Kudos to you for being willing to give this girl a chance at a real life. Border collies often shut down in shelters, what I call shelter shock. I think the progress she's made in just a week is really encouraging.


Give her plenty of time and patience to develop at her own pace and I'll bet you'll see a very different dog emerge in time.


Oh, and she's beautiful.


Very best wishes helping her learn that it's safe to be a real dog.

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I agree with the above 2 responses. Freyja has come a long way in the very short time you have had her. (And she is very beautiful.)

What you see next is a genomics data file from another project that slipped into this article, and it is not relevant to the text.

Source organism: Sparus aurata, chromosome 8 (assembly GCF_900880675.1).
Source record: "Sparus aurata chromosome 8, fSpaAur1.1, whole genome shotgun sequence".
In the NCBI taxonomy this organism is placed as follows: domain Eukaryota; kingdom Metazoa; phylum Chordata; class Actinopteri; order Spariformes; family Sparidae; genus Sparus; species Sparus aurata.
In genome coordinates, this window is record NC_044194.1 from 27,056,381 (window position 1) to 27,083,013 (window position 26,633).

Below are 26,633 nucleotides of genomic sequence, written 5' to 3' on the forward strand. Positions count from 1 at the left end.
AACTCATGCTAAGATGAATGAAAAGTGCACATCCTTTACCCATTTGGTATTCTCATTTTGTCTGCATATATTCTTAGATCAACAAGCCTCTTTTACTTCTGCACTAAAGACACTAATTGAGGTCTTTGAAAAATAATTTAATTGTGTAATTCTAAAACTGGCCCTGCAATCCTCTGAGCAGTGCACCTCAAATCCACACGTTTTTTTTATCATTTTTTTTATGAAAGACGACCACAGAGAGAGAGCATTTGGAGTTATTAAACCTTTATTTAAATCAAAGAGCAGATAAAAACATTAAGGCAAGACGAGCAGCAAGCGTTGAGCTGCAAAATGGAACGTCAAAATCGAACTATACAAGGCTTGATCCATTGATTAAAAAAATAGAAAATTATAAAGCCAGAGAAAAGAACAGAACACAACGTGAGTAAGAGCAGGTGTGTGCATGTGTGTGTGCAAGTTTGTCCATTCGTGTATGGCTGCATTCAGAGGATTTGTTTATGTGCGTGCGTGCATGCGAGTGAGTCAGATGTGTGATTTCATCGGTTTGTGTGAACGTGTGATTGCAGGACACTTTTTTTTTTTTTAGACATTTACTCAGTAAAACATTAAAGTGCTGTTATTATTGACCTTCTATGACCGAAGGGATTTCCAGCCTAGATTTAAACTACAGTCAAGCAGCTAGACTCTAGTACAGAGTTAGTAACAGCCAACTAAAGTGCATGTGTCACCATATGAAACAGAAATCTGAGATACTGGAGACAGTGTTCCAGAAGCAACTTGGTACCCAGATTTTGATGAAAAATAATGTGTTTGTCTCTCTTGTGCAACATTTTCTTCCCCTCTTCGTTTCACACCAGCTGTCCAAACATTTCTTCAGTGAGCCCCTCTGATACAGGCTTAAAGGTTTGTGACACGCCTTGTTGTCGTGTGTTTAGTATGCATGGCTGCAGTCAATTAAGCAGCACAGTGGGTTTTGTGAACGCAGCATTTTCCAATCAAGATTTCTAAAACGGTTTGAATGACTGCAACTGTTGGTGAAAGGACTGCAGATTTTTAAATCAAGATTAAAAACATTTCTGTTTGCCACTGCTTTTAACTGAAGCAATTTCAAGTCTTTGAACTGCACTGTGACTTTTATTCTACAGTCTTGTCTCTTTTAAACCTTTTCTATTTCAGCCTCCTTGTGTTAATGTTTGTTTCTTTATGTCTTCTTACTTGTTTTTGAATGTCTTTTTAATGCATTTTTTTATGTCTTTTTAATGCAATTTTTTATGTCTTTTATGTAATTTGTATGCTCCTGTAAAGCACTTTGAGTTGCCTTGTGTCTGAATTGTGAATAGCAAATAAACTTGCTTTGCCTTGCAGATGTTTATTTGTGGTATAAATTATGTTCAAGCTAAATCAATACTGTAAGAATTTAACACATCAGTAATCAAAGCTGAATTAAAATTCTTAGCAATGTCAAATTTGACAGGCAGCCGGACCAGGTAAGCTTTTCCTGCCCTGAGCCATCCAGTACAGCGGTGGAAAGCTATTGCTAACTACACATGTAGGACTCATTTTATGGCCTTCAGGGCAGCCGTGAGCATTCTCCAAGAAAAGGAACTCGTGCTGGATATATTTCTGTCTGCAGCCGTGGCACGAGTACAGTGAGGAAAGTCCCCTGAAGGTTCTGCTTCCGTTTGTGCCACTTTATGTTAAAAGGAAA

From personal experience (I fostered a puppy mill dog from a socially deprived environment), they can come back. Don't push her into situations where she is too uncomfortable. The best advice I can give you is to be VERY PATIENT and give her lots of positive reinforcement. Her journey could take months or even years, but she sounds like it is worth it.


Also be aware that most rescue dogs will go through a honeymoon period in which they are on their best behavior, then once they become comfortable in their new environment, you may observe some unwanted behaviors. Cross that bridge when you come to it. It is normal and doesn't mean you are doing anything wrong.


And I agree, kudos for rescuing.

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Thanks for responding! Yes, i think she is beautiful as well! Every day I see tiny changes, so I am encouraged by that. I read the links provided with interest.